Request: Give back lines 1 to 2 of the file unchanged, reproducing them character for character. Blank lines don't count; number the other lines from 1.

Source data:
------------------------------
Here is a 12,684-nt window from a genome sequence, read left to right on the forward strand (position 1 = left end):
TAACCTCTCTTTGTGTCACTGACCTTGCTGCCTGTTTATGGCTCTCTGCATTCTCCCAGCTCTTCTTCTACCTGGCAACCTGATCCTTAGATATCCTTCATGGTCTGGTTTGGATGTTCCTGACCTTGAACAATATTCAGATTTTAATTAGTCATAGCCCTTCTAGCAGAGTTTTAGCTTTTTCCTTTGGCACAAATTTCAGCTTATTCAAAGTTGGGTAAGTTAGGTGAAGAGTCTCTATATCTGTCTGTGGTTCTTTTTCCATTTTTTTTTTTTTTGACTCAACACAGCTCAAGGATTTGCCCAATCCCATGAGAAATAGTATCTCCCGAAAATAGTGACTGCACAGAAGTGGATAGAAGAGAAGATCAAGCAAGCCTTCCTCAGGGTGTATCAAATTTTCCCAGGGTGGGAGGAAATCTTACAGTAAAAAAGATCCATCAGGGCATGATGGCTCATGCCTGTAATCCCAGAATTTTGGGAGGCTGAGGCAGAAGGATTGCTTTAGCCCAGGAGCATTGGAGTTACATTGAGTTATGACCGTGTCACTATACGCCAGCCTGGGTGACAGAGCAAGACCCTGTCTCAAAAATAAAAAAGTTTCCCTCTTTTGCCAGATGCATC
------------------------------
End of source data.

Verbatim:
Here is a 12,684-nt window from a genome sequence, read left to right on the forward strand (position 1 = left end):
TAACCTCTCTTTGTGTCACTGACCTTGCTGCCTGTTTATGGCTCTCTGCATTCTCCCAGCTCTTCTTCTACCTGGCAACCTGATCCTTAGATATCCTTCATGGTCTGGTTTGGATGTTCCTGACCTTGAACAATATTCAGATTTTAATTAGTCATAGCCCTTCTAGCAGAGTTTTAGCTTTTTCCTTTGGCACAAATTTCAGCTTATTCAAAGTTGGGTAAGTTAGGTGAAGAGTCTCTATATCTGTCTGTGGTTCTTTTTCCATTTTTTTTTTTTTTGACTCAACACAGCTCAAGGATTTGCCCAATCCCATGAGAAATAGTATCTCCCGAAAATAGTGACTGCACAGAAGTGGATAGAAGAGAAGATCAAGCAAGCCTTCCTCAGGGTGTATCAAATTTTCCCAGGGTGGGAGGAAATCTTACAGTAAAAAAGATCCATCAGGGCATGATGGCTCATGCCTGTAATCCCAGAATTTTGGGAGGCTGAGGCAGAAGGATTGCTTTAGCCCAGGAGCATTGGAGTTACATTGAGTTATGACCGTGTCACTATACGCCAGCCTGGGTGACAGAGCAAGACCCTGTCTCAAAAATAAAAAAGTTTCCCTCTTTTGCCAGATGCATC